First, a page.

15. Christopher Adams, PT, MPT
    Christopher Adams, PT, MPT says:


    One thing I like to add to the supine stability ball curl is a “super bridge”. Everything is the same, but there’s a 3rd component added. (1)Bridge on the ball, (2)perform curl, (3)bridge higher, (4)Lower to 2nd position, (5)Straighten LEs, (6) Lower bridge. I incorporate this into my lumbar/core program as an intermediate to advanced exercise. Patients must be able to maintain neutral spine during exercise.

  16. Christie Downing, PT, DPT, cert.MDT
    Christie Downing, PT, DPT, cert.MDT says:

    …awww, thanks Mike…glad to know I’m appreciated.

    …I’m trying to cut my internet addition. My new i-phone is not helping. But I check your blog about every other day…

    Keep it up.

  17. Mike Reinold
    Mike Reinold says:

    Christie, i have missed you and your great comments!

    Chad, yeah the bridge is the key, have you tried these yourself? They are killer. I can do a HS curl mnachine all day but fatigue out at 10 reps with the ball.

    Harrison, great points, pain is typically bad I would say. Means you are doing something wrong. With the IR stretch specifically, pain tends to be over the anterior aspect near the greater tuberosity, which is the cuff attachment site. Now image stretching the quad and feeling pain on your tib tub, not good right? Now you see my point…

  18. Chad Ballard
    Chad Ballard says:

    Liked the addition of alternative exercises this time around. Never been a fan of supine physioball curls, but I have to admit that I like the addition of maintaining a bridge for additional recruitment and core involvement. I will add that one to my list. Thanks!

  19. Harrison Vaughan, PT, DPT
    Harrison Vaughan, PT, DPT says:

    Good stuff Mike. I especially agree with your empty-can exercise. I deal alot with pain as a whole and I tend to get that some physical therapists do keep the whole "physical torturer" aspect of care. I don't feel exercise should be "painful" (fatigue, yes) or it is completely contradicting. Painful exercises keep people from wanting to exercise, in turn performing HEP; but exercise should be the aspect of their care that they can take home to give them relief of their symptoms. Many are only seen 2x/wk now and pts are more than likely in pain the other 5x/wk, especially initially. I know performing scaption is not in the 'pain-phase' aspect of care but more into 'functional & strengthening phase'; but this is my opinion as a whole. Keep it up!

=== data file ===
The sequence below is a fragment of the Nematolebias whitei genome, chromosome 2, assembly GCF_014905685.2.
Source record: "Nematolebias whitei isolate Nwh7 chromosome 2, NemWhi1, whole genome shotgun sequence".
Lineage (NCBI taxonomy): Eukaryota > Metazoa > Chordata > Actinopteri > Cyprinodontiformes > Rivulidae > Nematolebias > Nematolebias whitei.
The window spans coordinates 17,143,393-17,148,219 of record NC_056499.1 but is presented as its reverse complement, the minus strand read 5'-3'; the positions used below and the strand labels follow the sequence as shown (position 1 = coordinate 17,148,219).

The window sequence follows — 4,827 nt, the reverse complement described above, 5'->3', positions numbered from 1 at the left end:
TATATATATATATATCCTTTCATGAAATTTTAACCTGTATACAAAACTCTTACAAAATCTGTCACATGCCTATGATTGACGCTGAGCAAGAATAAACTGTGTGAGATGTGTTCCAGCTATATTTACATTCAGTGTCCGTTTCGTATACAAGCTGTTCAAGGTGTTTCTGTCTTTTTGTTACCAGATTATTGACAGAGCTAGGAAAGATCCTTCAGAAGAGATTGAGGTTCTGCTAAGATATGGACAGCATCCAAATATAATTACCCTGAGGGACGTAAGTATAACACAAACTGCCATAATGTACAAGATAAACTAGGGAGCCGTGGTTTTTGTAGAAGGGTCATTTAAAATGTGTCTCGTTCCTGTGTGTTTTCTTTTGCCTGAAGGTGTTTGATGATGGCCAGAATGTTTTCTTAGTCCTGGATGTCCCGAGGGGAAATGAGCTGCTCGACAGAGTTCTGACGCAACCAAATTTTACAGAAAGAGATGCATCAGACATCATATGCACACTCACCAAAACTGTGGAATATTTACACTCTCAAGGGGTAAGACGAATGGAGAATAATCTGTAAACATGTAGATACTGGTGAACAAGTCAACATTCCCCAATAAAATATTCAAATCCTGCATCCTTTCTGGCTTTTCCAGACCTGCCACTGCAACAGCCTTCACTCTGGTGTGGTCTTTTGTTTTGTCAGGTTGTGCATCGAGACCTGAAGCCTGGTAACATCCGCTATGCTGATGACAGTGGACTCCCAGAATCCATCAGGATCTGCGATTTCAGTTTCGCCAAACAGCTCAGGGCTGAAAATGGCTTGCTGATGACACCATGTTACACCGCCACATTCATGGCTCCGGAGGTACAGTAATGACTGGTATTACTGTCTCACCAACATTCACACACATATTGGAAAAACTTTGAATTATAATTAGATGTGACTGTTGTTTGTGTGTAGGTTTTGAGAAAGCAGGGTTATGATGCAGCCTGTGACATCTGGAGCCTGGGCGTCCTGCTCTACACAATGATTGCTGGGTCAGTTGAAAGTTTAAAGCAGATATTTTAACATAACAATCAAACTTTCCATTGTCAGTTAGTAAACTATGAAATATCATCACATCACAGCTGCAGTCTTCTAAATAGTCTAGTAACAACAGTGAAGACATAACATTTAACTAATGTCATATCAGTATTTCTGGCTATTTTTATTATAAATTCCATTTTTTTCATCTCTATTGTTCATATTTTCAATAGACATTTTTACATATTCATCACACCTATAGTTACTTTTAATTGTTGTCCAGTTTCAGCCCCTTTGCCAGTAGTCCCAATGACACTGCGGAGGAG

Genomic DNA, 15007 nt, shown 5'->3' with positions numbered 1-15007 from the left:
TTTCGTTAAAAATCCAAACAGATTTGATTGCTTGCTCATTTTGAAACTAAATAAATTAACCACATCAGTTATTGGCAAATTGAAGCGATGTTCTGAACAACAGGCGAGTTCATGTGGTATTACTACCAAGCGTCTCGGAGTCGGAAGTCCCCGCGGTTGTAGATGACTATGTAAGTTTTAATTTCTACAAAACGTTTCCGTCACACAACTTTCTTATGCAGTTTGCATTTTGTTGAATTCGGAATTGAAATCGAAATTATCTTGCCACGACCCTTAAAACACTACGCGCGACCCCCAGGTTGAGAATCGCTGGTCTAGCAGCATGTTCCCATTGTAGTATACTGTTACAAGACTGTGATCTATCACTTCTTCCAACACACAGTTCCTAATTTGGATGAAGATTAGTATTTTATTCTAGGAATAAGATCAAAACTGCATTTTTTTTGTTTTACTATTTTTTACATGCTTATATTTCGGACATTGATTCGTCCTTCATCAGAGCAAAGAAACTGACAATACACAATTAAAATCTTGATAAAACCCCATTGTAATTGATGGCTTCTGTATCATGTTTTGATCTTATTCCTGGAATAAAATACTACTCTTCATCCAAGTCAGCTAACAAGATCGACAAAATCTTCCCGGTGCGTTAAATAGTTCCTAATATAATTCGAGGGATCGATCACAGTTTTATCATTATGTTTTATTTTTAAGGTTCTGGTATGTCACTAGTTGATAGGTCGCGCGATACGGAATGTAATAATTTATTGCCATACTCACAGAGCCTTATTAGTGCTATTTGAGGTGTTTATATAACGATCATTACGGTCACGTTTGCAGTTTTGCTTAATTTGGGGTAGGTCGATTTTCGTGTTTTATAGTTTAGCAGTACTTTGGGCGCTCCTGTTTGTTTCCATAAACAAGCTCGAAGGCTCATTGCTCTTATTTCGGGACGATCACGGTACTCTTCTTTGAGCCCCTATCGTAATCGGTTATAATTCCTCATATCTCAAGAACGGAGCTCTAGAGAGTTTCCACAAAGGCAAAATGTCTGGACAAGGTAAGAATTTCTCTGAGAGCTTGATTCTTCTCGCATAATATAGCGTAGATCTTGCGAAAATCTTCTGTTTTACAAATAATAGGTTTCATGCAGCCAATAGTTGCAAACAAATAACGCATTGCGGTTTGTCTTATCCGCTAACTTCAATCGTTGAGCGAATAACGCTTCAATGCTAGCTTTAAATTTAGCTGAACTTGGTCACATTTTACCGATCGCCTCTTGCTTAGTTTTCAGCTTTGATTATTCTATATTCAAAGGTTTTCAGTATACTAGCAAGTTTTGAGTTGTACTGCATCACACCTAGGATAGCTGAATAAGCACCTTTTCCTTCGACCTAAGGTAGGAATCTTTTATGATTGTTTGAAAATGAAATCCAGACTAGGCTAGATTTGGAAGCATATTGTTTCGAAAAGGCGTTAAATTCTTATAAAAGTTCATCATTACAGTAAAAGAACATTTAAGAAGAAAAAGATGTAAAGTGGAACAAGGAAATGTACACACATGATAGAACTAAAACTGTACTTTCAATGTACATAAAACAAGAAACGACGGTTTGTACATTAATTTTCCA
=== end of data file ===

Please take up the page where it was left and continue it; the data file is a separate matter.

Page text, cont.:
20. Christopher Adams, PT, MPT
    Christopher Adams, PT, MPT says:


    Great post and thanks for the tips! I agree with each of your dislikes for the exercises mentioned, especially the IR stretch and the empty can exercise. I’m sure most of us were taught these maneuvers in PT school or clinical rotations. Even then, I thought to myself “This empty can thing hurts…this can’t be good for patients”.

    Keep the posts coming!

  21. Christie Downing, PT, DPT, cert. MDT
    Christie Downing, PT, DPT, cert. MDT says:

    I'm not sure if you remember my post on the hand behind back maneuver. Basically, I had said it's very useful in shoulder derangment syndrome as classified aka McKenzie style if the maneuver leads to an immediate reduction in pain, pain during movements or immediately restores motion/funciton. This is particularly true in people with painful and limited flexion and painful and limited IR>than ext.

    HOWEVER, I will say that in those who worsen with this maneuver, or for those who maintain full extension, the horrizontal ADD is FREQUENTLY the maneuver of choice.

    I've had both patients who did better with hand behind back and not so good with horizontal ADD, and vice versa.

    In the end, in terms of reduction of "shoulder derangement," it's what ever maneuver immediately reduces pain and/or immediately improves function.

    This is a hard concept for people who rely on pathoanatomic diagnosis…sometimes it's just irrelevant!

    …no more comments about ripping off the rotator cuff, please Mike! ;)

    …I definetely like the idea of the hamstring exercises

  22. Mike
    Mike says:

    Nice Post.

    I would have to say that the ball leg curl is much better when the hips are maintained in extension there by training both functions of the hamtring group and involving more glute max.

    Michael Reid

Trackbacks & Pingbacks

  1. […] softball players, primarily because it excessively internally rotates the humerus into the classic “empty can” position traditionally used in rehab settings but becoming a popular contraindicated exercise because of the […]

  2. […] prefer performing LLLD stretching for knee extension in the supine position rather than prone knee hangs (follow the link to learn why).  This has always been a more comfortable and thus more beneficial […]

  3. […] My Top 5 Least Favorite Exercises SOLVED!- Mike Reinold […]